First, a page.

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Student Radio AwardsI made it onto BCU’s radio wall of fame… after all the blood sweat and tears haha (so many tears!!)

This was a recent post over on my instagram, many thanks to all at the Student Radio Association, Birmingham City University (The School of Media), BCUSU and of course all whom contributed to the documentary.

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Recently I was very fortunate to be shortlisted for The Russell Joslin Award by the BBC, an award in memory of Russell Joslin, ‘a much-loved broadcaster and journalist in the region.’

‘The ambition with this award is to provide an opportunity to gain a stepping-stone into the broadcasting industry to a deserving candidate who shares Russell’s passion for stories and commitment to local journalism.’ (BBC, 2015)

Unfortunately, I wasn’t the final recipient of the award, however I must express how grateful and humbled I was to be shortlisted, along with seven other deserving individuals. The background to the award is heartbreaking, yet is something which really spoke to me. Russell’s story has been widely publicized in the past; after struggling with mental health issues it was reported that sadly Russell lost his battle and took his own life.

Radio for me is a huge part of my life, but so is discussing mental health. And this opportunity presented me with the chance to find new ways to portray stories that add to the positive representation of mental illness.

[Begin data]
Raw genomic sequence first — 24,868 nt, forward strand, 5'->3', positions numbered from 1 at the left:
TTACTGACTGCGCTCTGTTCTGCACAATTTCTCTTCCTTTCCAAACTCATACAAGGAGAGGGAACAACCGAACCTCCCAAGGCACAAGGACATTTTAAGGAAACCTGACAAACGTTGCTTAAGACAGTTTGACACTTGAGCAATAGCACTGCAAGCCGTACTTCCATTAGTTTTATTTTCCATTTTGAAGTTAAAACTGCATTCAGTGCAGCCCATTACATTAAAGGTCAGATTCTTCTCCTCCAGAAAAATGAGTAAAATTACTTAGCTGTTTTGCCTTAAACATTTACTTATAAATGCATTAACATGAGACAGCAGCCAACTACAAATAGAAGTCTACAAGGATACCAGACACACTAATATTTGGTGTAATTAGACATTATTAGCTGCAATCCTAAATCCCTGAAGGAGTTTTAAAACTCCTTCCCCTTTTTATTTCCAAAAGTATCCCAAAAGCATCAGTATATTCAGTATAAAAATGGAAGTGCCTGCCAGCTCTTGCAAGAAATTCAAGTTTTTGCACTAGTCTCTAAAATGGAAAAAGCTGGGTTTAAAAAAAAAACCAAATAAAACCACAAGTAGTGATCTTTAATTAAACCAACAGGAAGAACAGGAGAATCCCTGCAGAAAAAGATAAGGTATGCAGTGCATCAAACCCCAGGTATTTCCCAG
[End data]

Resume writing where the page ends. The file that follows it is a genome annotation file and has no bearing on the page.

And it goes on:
The concept of the award is to allow for an individual to gain the opportunity to cover local journalistic stories. Spending four weeks at a local BBC Local Radio Station (West Midlands, Coventry and Warwickshire, Shropshire, Hereford and Worcester or Stoke) as well as two weeks in the newsroom of Midlands Today / Inside Out in Birmingham.

Though I am of course gutted that I didn’t receive the award – I know that I already have a wealth of experience within the radio industry, and the offers whom were shortlisted really aspired to gain further insight and hands-on experience! I was also really really impressed with the other candidates – their concepts and passion reminded why I love the creative industries so much! 🙂 I also had an absolute blast at BBC WM, the team were really lovely, and I’ve made some new friends (both candidates and staff – so, pros and cons aye?)

Being true to myself though… radio isn’t the driving force behind my work, its the portrayal of stories, the crafting of peoples’ experiences and being able to present individuals with a way to express their thoughts and adventures. That to me is what makes radio so fun, it’s the foundation in which radio (or TV) is built upon. I am fascinated by stories, but I have already trained in radio – so I’m already armed and ready with the requisite skills – and my intentions for the near future are to continue making and creating texts’ that demonstrate my passion! (Which currently is Dearest Someone, – and let me tell you… I absolutely love managing and running this site!)